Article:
Upon arrival at the AO camp, Caesar discovers that his group of apes were captured and are being used as slave labor to build a giant wall. The Colonel believes this wall will help him defeat a group of Regular Army soldiers that are coming after him. The regulars are after the Colonel because he is killing any humans that are infected with the Simian Flu. After Caesar has been tortured and starved, he manages to escape with the help of mute girl along with Bad Ape. While the other apes in Caesar’s group escape their confinement, Caesar goes to confront the Colonel, whom it turns out has been infected with the Simian Flu and commits suicide.

The Regular Army soldiers arrive and there is a pitched battle between the two groups. Caesar joins the battle and is wounded, but still manages to set off an explosion that wipes out the AO, and allows the Regulars to win the battle. The explosion also sets off a massive avalanche of the snow in the surrounding mountains that buries what is left of the AO camp as well as the Regulars.  Caesar and his ape troop, along with Nova escape by climbing trees.

The remaining apes cross the desert and find a peaceful place near a lake where they begin to set up camp. In the closing scenes, Caesar dies with the promise that his remaining son, Cornelius, will know what Caesar has done.

War is a film that I like for many reasons.  The story is easy to follow it is rounds out the series as it is so far in a great way. Along with the first two films in the reboot, Rise and Dawn, we get a complete picture of the events that led up to the first Planet of the Apes (1968) film. One can imagine how the events of the first film may have transpired with apes learning how to use human language and how Caesar became a legend.

What I like most about War and the previous two films is how the CGI added so much to how the apes communicate with the audience, not through language, but rather through the expressiveness in the body language of the ape characters and especially in the facial expression. Often times, the look on an actor’s face, at least one who knows how to show their emotions rather than just read lines, can say so much more in just a few seconds than an entire page of dialog. Sir Lawrence Olivier was a master of this technique (I would refer you to his performance in Spartacus (1960) as an example). It would seem that the artists responsible for doing the CGI work on War understand this technique very well. There are numerous instances where one can read exactly what is on one of the ape character’s mind when there is a closeup shot.  Along with that is the body language of the ape characters. I would have to guess that Matt Reeves (Director), Andy Sirkis (Caesar), as well as the Visual Effects people (and there is a small army of those) did their homework well to make this film feel real.  Honestly, while I was immersed in viewing War, I found myself completely suspending disbelief and was totally taken in by the ape’s character personas.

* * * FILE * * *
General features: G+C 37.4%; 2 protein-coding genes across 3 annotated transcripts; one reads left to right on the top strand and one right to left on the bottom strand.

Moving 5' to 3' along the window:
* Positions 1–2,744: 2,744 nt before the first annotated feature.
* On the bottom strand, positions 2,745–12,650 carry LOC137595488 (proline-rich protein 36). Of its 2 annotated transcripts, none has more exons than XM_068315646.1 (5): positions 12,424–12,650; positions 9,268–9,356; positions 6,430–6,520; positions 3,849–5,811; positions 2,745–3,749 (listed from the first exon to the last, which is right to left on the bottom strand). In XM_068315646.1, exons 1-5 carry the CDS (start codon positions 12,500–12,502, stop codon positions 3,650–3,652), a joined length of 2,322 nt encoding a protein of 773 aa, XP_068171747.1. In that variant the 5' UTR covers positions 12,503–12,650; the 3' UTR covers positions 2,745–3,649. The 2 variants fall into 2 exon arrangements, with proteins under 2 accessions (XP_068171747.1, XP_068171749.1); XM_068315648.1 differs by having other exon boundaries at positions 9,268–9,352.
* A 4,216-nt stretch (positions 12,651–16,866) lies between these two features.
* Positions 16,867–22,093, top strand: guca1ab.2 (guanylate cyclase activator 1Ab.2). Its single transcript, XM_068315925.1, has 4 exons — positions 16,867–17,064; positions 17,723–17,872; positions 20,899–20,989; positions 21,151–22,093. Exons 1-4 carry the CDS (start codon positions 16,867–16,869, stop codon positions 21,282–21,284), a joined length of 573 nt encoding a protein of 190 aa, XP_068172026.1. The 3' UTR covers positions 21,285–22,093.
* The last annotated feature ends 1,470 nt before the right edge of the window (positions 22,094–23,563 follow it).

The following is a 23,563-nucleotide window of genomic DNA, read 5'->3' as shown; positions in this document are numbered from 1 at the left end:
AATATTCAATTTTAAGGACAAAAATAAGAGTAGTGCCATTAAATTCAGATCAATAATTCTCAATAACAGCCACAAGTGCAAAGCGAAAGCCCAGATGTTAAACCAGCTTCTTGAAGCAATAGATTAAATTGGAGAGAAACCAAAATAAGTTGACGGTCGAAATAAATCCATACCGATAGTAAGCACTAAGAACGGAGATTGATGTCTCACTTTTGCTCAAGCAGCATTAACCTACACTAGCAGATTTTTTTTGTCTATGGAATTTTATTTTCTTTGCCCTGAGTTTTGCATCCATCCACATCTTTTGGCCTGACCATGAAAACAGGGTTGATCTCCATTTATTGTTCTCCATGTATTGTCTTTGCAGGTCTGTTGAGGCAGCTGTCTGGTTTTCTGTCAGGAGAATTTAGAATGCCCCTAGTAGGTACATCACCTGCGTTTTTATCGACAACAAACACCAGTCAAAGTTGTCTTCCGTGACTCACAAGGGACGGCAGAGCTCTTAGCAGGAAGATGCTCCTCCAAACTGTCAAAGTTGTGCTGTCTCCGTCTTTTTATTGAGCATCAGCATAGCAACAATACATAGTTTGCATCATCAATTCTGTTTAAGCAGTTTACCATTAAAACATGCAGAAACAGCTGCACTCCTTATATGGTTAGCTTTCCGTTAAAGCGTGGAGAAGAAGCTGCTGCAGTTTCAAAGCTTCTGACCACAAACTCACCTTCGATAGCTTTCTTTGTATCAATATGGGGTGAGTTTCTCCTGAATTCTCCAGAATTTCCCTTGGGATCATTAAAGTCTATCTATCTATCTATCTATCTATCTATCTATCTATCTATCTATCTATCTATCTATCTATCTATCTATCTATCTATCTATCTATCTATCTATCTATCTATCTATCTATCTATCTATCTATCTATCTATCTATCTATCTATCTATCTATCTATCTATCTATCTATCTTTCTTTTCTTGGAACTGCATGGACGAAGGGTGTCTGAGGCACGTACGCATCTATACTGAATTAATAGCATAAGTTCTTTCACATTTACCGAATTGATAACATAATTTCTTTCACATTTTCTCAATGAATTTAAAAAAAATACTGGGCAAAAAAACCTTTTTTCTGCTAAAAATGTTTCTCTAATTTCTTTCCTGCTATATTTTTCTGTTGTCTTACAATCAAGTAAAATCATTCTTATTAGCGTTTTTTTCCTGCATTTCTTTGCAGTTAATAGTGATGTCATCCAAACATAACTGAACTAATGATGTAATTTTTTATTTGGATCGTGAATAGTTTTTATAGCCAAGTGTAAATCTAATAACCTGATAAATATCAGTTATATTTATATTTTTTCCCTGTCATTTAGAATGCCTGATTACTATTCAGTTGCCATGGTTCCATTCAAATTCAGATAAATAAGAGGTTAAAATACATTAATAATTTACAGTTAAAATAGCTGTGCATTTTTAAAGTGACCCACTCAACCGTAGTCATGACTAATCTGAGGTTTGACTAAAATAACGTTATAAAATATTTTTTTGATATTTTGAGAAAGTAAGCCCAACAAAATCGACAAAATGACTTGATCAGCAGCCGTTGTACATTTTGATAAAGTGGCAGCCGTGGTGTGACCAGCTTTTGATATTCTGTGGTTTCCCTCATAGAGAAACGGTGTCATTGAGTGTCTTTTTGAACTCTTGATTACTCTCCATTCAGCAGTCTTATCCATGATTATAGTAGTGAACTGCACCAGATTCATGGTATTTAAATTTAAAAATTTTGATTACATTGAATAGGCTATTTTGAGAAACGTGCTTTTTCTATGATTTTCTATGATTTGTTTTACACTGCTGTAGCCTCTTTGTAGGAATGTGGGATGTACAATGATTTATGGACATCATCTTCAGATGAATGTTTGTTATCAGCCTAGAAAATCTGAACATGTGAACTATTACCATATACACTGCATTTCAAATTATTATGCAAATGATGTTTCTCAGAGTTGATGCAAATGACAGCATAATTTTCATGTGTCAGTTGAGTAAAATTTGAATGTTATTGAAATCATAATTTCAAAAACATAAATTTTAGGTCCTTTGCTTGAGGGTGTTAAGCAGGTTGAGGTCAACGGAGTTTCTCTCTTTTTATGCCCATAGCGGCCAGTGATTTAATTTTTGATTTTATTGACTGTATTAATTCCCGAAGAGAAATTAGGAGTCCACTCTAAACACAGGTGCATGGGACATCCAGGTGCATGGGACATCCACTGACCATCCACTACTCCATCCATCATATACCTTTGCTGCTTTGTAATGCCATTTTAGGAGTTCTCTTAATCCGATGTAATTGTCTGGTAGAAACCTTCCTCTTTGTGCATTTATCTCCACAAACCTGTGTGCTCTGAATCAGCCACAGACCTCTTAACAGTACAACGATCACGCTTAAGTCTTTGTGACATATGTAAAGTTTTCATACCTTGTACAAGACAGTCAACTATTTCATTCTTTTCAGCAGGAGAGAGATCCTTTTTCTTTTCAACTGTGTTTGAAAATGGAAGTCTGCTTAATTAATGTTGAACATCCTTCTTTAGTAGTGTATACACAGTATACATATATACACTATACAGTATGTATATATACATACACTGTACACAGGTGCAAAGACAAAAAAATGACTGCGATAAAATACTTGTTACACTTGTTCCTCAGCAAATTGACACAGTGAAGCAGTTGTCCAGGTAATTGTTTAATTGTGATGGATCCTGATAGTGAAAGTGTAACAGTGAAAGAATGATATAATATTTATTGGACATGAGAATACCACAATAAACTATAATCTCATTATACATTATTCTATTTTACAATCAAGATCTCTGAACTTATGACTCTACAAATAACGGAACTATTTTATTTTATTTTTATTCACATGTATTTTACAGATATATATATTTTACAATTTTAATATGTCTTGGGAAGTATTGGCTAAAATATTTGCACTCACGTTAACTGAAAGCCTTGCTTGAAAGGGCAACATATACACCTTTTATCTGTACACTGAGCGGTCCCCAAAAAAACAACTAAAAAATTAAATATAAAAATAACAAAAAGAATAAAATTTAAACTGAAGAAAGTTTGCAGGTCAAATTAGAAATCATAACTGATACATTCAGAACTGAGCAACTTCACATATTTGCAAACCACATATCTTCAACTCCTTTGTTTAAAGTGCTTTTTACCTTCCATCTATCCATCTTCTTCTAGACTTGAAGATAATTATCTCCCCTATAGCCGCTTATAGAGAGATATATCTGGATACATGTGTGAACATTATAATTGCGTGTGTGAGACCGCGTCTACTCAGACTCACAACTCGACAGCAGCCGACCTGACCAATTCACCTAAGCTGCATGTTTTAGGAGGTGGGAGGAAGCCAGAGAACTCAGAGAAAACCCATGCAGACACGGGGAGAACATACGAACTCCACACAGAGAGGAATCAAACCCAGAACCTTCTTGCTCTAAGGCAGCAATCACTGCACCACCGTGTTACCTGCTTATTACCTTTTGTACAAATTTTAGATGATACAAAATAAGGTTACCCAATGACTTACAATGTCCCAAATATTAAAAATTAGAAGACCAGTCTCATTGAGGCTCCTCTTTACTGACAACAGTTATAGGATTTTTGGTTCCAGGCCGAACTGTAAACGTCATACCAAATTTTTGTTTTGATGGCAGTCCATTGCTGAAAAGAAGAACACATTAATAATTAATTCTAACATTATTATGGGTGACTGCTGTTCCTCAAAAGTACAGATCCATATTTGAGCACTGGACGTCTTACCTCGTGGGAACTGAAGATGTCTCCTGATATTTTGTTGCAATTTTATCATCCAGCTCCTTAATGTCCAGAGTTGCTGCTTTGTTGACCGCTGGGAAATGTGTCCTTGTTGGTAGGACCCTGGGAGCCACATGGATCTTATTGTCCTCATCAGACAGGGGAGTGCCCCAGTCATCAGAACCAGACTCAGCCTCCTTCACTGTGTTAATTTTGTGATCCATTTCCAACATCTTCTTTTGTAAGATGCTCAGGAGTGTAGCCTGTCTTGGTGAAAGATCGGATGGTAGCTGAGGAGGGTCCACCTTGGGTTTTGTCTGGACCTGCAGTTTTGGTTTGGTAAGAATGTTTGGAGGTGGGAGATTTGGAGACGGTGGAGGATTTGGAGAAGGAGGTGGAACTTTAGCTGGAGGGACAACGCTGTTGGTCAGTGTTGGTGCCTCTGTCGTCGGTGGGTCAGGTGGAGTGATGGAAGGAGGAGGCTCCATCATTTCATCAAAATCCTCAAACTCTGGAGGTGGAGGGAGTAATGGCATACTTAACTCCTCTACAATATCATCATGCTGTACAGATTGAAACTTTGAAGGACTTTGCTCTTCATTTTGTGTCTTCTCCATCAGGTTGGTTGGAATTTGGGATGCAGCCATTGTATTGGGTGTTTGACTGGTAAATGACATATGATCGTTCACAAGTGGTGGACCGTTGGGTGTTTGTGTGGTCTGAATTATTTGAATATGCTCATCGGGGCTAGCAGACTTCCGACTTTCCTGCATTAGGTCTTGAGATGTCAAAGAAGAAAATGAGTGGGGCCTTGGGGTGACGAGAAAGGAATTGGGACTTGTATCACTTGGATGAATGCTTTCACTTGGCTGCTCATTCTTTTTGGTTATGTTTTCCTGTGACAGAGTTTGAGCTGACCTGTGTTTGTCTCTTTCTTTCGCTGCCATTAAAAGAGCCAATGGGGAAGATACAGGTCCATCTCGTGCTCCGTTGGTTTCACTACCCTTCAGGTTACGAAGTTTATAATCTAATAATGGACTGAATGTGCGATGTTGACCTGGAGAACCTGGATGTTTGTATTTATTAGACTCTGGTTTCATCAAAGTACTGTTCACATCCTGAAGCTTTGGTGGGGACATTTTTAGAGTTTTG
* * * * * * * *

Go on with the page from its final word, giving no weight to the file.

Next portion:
Another aspect of War (as well as Dawn of...) is the film’s score composed by Michael Giacchino. It is so good and fits so well that the music is almost another character in the film. Strong when it is supposed to be, and poignant in the right places, it add so much to the film. Giacchino is nothing less than a genius.

War for the Planet of the Apes rounds out the trilogy that is the story of Caesar and how the Apes took over the Earth brilliantly. I have always been a fan of the Planet of the Apes franchise in all it’s forms; this series of films reaffirms that and leaves something to look forward to should it be carried on to future installments.

Well, there it is…


Tuesday, July 25, 2017

Spider-Man: Homecoming - Liked It For The Most Part But There Are A Few Nit-Picks

Spider-Man: Homecoming


Since it was announced several months ago, I have been looking forward to seeing the Marvel Studios Spider-Man Homecoming film. I did get the opportunity to do so recently and after seeing it and thinking about it, I have some mixed feelings about it.

Homecoming is the story of young Peter Parker and his struggle to come into his own as a superhero. During the day, mild-mannered Parker is a student at a science and technology school, but as soon as the bell rings, he dons the Spidey suit he received from Tony Stark and swings into action locating and working to stop a few petty crimes, and at times, manages to make little more than a nuisance of himself.  In one funny scene, Parker tries to stop a car theft, but the would be thief turns out to be the owner of the vehicle trying to break in to retrieve his keys. However, on one fateful evening, Parker finally gets what he thinks might be his big break as he foils an ATM theft being perpetrated by a group of thugs using some high tech equipment and weapons.